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I've looked at many implementations and they all look so different I can't really distill what the essence of a promise is.

If I had to guess it is just a function that runs when a callback fires.

Can someone implement the most basic promise in a few lines of code w/ out chaining.

For example from this answer

Snippet 1

var a1 = getPromiseForAjaxResult(ressource1url);
a1.then(function(res) {
    append(res);
    return a2;
});

How does the function passed to then know when to run.

That is, how is it passed back to the callback code that ajax fires on completion.

Snippet 2

// generic ajax call with configuration information and callback function
ajax(config_info, function() {
    // ajax completed, callback is firing.
});

How are these two snippets related?

Guess:

// how to implement this

(function () {
    var publik = {};
        _private;
    publik.then = function(func){
        _private = func;
    };
    publik.getPromise = function(func){
        // ??
    };
    // ??
}())
share|improve this question
    
follow up to ... stackoverflow.com/questions/15643450/… – user656925 Mar 29 '13 at 20:15
up vote 2 down vote accepted

Can someone implement the most basic promise in a few lines?

Here it is:

function Promise(fn) {
    // takes a function as an argument that gets the fullfiller
    var callbacks = [], result;
    fn(function fulfill() {
        if (result) return;
        result = arguments;
        for (var c;c=callbacks.shift();)
            c.apply(null, arguments);
    });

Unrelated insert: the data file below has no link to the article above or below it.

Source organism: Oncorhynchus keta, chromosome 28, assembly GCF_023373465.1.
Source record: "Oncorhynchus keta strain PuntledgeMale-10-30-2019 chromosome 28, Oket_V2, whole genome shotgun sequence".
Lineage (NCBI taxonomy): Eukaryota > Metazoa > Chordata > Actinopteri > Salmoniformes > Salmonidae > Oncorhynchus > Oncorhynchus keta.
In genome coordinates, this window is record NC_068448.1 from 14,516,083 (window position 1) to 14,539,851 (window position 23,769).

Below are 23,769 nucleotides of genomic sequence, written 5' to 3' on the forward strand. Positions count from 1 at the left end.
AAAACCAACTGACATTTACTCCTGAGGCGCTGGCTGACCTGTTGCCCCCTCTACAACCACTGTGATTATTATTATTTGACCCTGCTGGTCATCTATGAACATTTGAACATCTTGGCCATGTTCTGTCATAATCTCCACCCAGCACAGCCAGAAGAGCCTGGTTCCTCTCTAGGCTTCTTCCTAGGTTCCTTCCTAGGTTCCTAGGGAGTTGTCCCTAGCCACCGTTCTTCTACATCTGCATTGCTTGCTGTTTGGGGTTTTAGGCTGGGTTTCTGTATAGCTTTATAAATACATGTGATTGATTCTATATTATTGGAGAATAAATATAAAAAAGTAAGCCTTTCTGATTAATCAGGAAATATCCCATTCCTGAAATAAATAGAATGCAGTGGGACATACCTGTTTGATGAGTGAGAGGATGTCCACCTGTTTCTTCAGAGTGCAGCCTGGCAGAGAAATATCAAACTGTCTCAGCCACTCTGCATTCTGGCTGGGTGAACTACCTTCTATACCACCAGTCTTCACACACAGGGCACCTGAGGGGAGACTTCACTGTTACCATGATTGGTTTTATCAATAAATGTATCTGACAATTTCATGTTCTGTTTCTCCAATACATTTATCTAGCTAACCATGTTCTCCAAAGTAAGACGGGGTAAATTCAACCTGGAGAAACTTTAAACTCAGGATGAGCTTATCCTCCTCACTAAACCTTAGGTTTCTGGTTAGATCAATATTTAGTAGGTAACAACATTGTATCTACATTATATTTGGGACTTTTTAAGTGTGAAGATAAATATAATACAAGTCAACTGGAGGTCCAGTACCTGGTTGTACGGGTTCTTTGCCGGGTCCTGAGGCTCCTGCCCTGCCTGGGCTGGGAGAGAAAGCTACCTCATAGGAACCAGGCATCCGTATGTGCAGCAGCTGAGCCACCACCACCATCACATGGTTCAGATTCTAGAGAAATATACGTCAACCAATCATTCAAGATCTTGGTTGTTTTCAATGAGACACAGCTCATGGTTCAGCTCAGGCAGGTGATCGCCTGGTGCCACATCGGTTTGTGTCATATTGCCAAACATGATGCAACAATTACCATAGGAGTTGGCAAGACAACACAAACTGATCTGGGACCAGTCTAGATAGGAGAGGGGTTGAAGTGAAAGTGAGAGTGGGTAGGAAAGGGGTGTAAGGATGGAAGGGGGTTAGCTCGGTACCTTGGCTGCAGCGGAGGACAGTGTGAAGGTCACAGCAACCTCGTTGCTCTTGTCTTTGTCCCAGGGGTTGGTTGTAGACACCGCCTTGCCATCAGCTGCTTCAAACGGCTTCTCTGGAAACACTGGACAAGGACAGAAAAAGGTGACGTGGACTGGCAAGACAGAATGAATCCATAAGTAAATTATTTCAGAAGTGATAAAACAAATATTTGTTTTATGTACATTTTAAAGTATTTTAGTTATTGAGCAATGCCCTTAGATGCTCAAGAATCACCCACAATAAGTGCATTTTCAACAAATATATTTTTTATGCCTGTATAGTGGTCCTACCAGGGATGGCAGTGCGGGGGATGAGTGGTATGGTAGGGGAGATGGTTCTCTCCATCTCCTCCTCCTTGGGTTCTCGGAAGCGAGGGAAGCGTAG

this.addCallback = function(c) {
        if (result)
            c.apply(null, result)
        else
            callbacks.push(c);
    }
}

Additional then with chaining (which you will need for the answer):

Promise.prototype.then = function(fn) {
    var that = this;
    return new Promise(function(c){
        that.addCallback(function() {
            var result = fn.apply(null, arguments);
            if (result instanceof Promise)
                result.addCallback(c);
            else
                c(result);
        });
    });
};

How are these two snippets related?

ajax is called from the getPromiseForAjaxResult function:

function getPromiseForAjaxResult(ressource) {
    return new Promise(function(callback) {
        ajax({url:ressource}, callback);
    });
}
share|improve this answer
    
both implementations are wildly different. – user656925 Mar 30 '13 at 20:39
    
…but their principle is the same. Is there something you don't understand, the code is quite straightforward? – Bergi Mar 30 '13 at 20:43
    
Promises have two big differences from Events/PubSub: One promise represents exactly one value (which may arrive in the future), and you can add callbacks whenever you want - they will get executed with the value even if it has already arrived. You might also want to read en.wikipedia.org/wiki/Futures_and_promises – Bergi Mar 31 '13 at 13:06

Fundamentally, a promise is just an object that has a flag saying whether it's been settled, and a list of functions it maintains to notify if/when it is settled. Code can sometimes say more than words, so here's a very basic, not-real-world example purely indended to help communicate the concepts:

// See notes following the code for why this isn't real-world code
function Promise() {
    this.settled = false;
    this.settledValue = null;
    this.callbacks = [];
}
Promise.prototype.then = function(f) {
    if (this.settled) {
        f(this.settledValue);                // See notes 1 and 2
    } else {
        this.callbacks.push(f);
    }
                                             // See note 3 about `then`